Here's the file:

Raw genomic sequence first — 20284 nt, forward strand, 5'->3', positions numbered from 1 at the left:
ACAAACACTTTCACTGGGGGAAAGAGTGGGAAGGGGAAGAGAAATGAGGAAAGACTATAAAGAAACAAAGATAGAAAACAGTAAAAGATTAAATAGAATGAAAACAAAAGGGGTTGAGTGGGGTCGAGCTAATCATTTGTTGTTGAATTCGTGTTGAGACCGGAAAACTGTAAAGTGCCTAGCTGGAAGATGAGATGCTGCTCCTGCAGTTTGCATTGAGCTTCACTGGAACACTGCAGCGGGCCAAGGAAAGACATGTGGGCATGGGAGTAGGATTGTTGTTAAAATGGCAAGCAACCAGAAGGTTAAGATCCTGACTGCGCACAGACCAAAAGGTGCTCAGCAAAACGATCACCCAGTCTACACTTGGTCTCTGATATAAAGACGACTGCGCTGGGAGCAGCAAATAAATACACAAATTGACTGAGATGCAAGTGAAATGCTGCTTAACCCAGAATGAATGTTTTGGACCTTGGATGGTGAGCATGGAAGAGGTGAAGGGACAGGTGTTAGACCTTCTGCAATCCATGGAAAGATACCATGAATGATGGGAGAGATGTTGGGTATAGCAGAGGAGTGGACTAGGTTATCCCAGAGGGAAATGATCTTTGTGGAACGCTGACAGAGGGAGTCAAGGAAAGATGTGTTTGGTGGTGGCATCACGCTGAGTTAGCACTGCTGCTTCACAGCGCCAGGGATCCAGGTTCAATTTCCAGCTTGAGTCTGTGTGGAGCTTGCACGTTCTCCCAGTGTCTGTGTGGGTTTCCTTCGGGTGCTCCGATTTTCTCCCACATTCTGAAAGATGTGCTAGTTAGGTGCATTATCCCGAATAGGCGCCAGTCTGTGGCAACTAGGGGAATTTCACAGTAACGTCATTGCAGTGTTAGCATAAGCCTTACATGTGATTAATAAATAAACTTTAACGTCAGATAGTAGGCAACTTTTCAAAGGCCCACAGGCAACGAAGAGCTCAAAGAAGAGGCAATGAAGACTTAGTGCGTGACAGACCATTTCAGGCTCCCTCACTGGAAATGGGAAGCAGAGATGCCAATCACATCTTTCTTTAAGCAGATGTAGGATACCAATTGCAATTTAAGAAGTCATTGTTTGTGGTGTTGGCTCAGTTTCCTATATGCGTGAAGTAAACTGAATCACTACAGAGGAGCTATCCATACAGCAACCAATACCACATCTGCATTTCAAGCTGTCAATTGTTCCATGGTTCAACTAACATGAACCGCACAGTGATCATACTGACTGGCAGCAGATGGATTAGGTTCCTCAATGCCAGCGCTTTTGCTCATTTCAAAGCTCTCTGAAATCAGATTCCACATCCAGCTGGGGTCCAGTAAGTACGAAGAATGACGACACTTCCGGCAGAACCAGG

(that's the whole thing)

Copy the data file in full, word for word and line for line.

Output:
Raw genomic sequence first — 20284 nt, forward strand, 5'->3', positions numbered from 1 at the left:
ACAAACACTTTCACTGGGGGAAAGAGTGGGAAGGGGAAGAGAAATGAGGAAAGACTATAAAGAAACAAAGATAGAAAACAGTAAAAGATTAAATAGAATGAAAACAAAAGGGGTTGAGTGGGGTCGAGCTAATCATTTGTTGTTGAATTCGTGTTGAGACCGGAAAACTGTAAAGTGCCTAGCTGGAAGATGAGATGCTGCTCCTGCAGTTTGCATTGAGCTTCACTGGAACACTGCAGCGGGCCAAGGAAAGACATGTGGGCATGGGAGTAGGATTGTTGTTAAAATGGCAAGCAACCAGAAGGTTAAGATCCTGACTGCGCACAGACCAAAAGGTGCTCAGCAAAACGATCACCCAGTCTACACTTGGTCTCTGATATAAAGACGACTGCGCTGGGAGCAGCAAATAAATACACAAATTGACTGAGATGCAAGTGAAATGCTGCTTAACCCAGAATGAATGTTTTGGACCTTGGATGGTGAGCATGGAAGAGGTGAAGGGACAGGTGTTAGACCTTCTGCAATCCATGGAAAGATACCATGAATGATGGGAGAGATGTTGGGTATAGCAGAGGAGTGGACTAGGTTATCCCAGAGGGAAATGATCTTTGTGGAACGCTGACAGAGGGAGTCAAGGAAAGATGTGTTTGGTGGTGGCATCACGCTGAGTTAGCACTGCTGCTTCACAGCGCCAGGGATCCAGGTTCAATTTCCAGCTTGAGTCTGTGTGGAGCTTGCACGTTCTCCCAGTGTCTGTGTGGGTTTCCTTCGGGTGCTCCGATTTTCTCCCACATTCTGAAAGATGTGCTAGTTAGGTGCATTATCCCGAATAGGCGCCAGTCTGTGGCAACTAGGGGAATTTCACAGTAACGTCATTGCAGTGTTAGCATAAGCCTTACATGTGATTAATAAATAAACTTTAACGTCAGATAGTAGGCAACTTTTCAAAGGCCCACAGGCAACGAAGAGCTCAAAGAAGAGGCAATGAAGACTTAGTGCGTGACAGACCATTTCAGGCTCCCTCACTGGAAATGGGAAGCAGAGATGCCAATCACATCTTTCTTTAAGCAGATGTAGGATACCAATTGCAATTTAAGAAGTCATTGTTTGTGGTGTTGGCTCAGTTTCCTATATGCGTGAAGTAAACTGAATCACTACAGAGGAGCTATCCATACAGCAACCAATACCACATCTGCATTTCAAGCTGTCAATTGTTCCATGGTTCAACTAACATGAACCGCACAGTGATCATACTGACTGGCAGCAGATGGATTAGGTTCCTCAATGCCAGCGCTTTTGCTCATTTCAAAGCTCTCTGAAATCAGATTCCACATCCAGCTGGGGTCCAGTAAGTACGAAGAATGACGACACTTCCGGCAGAACCAGG